Morning Meditation for the Third Saturday after Epiphany ~ St Alphonsus Liguori

Archbishop Jerome Lloyd OSJVPosted by

Morning Meditation


In the sight of the unwise the servants of God appear to die, as worldlings do, with sorrow and reluctance. But God knows how to console His children even in the midst of the pains of death. In the sight of the unwise they seemed to die, and their departure was taken for misery, and their going away from us for utter destruction; but they are in peace (Wis. iii. 1).


The souls of the just are in the hands of God…. In the sight of the unwise they seemed to die, and their departure was taken for misery. In the sight of the unwise the servants of God appear to die, as worldlings do, with sorrow and reluctance. But God knows well how to console His children in their last moments; and, even in the midst of the pains of death, He infuses into their souls certain sweetnesses, as a foretaste of Paradise, which He will soon bestow upon them. As they who die in sin begin to experience on the bed of death a certain foretaste of hell, remorse and terrors and fits of despair, so, on the other hand, the Saints, by the frequent acts of Divine love which they then make, by their ardent desire and firm hope of soon possessing God, begin to feel that peace they will afterwards fully enjoy in Heaven. To the Saints death is not a punishment, but a reward.

When he shall give sleep to his beloved, behold the inheritance of the Lord (Ps. cxxvi. 2). The death of the Christian that loves God is called, not death, but sleep. Thus he shall be able to say: In peace in the self-same I will sleep and I will rest (Ps. iv. 9).

Father Suarez died with so much peace, that in his last moments he exclaimed: “I could never imagine that death would be so sweet.” When Cardinal Baronius was advised by his physician not to fix his thoughts so much on death, he said: “Perhaps you think I am afraid of death. I fear it not, but on the contrary, I love it.” In going to death for the Faith, the Cardinal of Rochester put on his best clothes, saying that he was going to a nuptial feast. Hence, at the sight of the scaffold he threw away his staff and said: Ite, pedes; parum a Paradiso distamus! Hasten, O my feet! We are not far from Paradise! Before death he intoned the “Te Deum,” to thank God for giving him the grace to die a Martyr for the holy Faith; and, full of joy, he laid his head on the block.

Ah, my supreme Good, my God, if in the past I have not loved Thee, I now turn to Thee with my whole soul. I take leave of all creatures, and choose Thee, my most amiable Lord, for the sole object of my love. Tell me what Thou wishest of me: I will do all Thou desirest. I have offended Thee enough: I wish to spend all the remaining moments of life in pleasing Thee.


St. Francis of Assisi began to sing at the hour of death and invited his brethren to join with him. Brother Elias said to him: “Father, at death we ought to weep rather than sing.” “But,” replied the Saint ,”I cannot refrain from singing, for I see that I shall soon go to enjoy my God.” A young nun of the order of St. Teresa, in her last illness said to her sisters in Religion who stood round her bed bathed in tears: “O God, why do you weep? I go to enjoy my Jesus. If you love me, rejoice with me!”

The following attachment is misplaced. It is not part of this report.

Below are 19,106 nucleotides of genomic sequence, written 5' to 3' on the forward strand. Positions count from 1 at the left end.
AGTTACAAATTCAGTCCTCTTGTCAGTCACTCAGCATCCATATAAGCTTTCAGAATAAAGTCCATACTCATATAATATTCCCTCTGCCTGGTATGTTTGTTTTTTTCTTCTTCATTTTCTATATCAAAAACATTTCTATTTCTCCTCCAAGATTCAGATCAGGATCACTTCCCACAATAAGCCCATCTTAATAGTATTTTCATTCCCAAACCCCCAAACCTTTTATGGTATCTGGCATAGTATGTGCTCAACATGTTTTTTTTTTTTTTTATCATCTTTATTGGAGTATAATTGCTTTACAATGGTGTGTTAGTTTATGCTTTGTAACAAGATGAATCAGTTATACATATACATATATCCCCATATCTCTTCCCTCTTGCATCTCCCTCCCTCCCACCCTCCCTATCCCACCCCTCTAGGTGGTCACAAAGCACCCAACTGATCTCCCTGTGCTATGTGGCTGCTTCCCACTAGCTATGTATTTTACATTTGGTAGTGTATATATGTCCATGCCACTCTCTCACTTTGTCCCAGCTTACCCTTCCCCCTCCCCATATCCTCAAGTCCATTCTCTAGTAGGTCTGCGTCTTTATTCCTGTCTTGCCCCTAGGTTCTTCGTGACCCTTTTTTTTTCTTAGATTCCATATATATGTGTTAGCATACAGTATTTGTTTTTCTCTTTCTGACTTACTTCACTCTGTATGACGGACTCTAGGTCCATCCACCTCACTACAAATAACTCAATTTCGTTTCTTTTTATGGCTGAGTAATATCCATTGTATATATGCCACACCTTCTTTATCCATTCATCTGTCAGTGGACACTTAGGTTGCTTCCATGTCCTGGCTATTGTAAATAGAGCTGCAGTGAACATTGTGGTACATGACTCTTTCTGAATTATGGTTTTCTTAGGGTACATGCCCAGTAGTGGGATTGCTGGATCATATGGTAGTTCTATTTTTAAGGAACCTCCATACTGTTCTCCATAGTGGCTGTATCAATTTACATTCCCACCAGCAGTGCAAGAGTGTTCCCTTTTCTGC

Father Granada relates that a certain huntsman found a solitary infected with leprosy, singing in his last agony. “How,” said he, “can you sing in such a state?” “Brother,” replied the hermit, between me and God there is nothing but the wall of this body. I now see that my flesh is falling off — that the prison walls will soon be destroyed, and that I shall go to see my God. It is for this reason that I rejoice and sing.” The desire of seeing God made St. Ignatius the Martyr say that if the wild beasts should not take away his life he would provoke them to devour him. St. Catherine of Genoa could not bear to hear death called a misfortune. Hence she would say: “Oh, beloved Death, in what mistaken light are you viewed! Why do you not come to me? I call on you night and day!” St. Teresa desired death so vehemently that she regarded as death the continuation of life. Hence she composed the celebrated hymn, –I die because I do not die. Such is death to the Saints.

Give me grace, O my God, to compensate by my love for my past ingratitude which has continued to this moment. I deserve to burn in the fire of hell for so many years; Thou hast sought after me, and hast drawn me to Thyself. Make me now burn with the fire of Thy holy love. I love Thee, O Infinite Goodness! Thou justly claimest all the affections of my heart; for Thou hast loved me more than all others have loved me. Thou alone deservest my love; Thee only do I wish to love. I desire to do everything in my power to please Thee. Do with me whatsoever Thou wishest. For me it is enough to love Thee and to be loved by Thee. Mary, my Mother, assist me. Pray to Jesus for me.

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